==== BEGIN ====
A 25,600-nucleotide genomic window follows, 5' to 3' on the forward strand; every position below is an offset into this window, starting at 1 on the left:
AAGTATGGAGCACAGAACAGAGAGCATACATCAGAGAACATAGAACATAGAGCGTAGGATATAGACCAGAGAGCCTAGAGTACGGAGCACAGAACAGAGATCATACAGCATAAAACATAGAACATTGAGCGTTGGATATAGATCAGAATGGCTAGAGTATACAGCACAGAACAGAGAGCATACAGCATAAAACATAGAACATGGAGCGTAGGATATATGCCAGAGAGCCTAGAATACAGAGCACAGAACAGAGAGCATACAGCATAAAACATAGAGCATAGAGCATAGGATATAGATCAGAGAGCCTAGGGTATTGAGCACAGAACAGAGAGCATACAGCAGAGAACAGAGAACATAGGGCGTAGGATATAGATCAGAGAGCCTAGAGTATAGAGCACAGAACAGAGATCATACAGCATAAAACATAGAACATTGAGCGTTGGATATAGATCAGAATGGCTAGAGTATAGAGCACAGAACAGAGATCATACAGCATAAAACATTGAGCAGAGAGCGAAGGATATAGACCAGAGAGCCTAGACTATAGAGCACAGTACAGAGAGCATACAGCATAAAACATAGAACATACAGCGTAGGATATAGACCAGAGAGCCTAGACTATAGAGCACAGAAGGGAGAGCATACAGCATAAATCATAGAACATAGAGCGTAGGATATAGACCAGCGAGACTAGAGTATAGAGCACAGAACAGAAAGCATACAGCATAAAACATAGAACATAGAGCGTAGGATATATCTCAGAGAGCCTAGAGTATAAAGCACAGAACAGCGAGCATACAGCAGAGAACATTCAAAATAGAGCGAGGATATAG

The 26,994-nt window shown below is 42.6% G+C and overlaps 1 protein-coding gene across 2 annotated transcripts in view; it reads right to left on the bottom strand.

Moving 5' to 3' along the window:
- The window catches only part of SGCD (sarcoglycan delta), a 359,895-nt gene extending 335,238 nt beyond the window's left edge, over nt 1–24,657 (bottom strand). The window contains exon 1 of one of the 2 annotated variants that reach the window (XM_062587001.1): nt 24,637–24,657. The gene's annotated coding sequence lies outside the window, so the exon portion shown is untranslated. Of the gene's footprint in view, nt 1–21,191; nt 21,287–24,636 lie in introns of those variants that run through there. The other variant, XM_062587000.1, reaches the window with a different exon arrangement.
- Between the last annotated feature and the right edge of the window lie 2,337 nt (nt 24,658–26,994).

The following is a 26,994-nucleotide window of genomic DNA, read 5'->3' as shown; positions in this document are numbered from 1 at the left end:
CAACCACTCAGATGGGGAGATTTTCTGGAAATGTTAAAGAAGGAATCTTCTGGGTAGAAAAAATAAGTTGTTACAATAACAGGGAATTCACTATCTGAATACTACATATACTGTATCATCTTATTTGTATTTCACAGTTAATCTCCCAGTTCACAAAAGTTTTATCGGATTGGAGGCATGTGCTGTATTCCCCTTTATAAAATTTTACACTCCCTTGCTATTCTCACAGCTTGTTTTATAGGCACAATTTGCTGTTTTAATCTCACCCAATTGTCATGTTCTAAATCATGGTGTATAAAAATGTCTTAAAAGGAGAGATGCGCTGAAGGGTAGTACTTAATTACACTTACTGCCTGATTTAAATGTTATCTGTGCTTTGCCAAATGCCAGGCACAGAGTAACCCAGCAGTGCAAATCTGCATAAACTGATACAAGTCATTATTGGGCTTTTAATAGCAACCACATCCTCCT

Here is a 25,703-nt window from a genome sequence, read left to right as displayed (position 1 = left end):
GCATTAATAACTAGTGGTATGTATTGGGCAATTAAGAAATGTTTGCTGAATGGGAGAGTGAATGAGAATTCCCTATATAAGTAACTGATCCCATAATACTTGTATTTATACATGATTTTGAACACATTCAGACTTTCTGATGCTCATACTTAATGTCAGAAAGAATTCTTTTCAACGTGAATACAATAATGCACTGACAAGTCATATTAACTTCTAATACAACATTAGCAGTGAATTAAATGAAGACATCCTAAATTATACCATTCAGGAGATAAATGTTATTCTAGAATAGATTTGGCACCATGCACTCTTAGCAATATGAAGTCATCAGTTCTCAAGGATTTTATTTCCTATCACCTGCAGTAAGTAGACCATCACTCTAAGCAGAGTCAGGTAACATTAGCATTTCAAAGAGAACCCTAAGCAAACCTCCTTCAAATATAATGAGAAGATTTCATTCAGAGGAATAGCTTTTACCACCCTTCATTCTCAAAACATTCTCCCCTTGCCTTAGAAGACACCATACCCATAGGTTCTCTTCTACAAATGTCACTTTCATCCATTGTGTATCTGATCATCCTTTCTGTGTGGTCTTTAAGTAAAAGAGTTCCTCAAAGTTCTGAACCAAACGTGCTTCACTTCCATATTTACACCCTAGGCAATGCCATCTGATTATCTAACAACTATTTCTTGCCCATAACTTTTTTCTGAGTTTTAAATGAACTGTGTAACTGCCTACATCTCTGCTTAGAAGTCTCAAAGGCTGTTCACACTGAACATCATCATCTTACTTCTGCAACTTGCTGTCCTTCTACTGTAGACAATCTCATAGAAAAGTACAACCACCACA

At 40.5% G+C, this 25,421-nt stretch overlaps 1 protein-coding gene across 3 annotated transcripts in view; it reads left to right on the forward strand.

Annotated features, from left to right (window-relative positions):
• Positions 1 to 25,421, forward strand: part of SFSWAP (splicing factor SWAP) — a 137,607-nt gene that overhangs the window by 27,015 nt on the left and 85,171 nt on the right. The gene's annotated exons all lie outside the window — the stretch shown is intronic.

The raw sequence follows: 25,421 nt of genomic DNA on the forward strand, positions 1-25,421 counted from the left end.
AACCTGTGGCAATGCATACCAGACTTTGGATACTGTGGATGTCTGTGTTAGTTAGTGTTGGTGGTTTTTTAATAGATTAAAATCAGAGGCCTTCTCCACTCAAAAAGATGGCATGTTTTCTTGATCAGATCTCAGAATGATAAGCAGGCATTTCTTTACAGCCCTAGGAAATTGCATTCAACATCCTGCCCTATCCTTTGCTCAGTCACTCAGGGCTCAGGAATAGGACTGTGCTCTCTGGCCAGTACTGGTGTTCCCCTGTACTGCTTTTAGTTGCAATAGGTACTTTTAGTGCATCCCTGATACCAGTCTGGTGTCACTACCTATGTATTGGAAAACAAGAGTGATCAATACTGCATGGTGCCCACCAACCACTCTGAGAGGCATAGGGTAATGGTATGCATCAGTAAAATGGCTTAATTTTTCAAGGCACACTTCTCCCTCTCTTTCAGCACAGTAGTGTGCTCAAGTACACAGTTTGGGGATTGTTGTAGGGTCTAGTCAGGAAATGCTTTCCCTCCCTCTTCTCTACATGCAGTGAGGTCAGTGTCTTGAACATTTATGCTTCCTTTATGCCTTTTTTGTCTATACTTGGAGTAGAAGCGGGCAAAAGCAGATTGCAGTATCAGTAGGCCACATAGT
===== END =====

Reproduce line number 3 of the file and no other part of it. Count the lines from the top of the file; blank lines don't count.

The 26,994-nt window shown below is 42.6% G+C and overlaps 1 protein-coding gene across 2 annotated transcripts in view; it reads right to left on the bottom strand.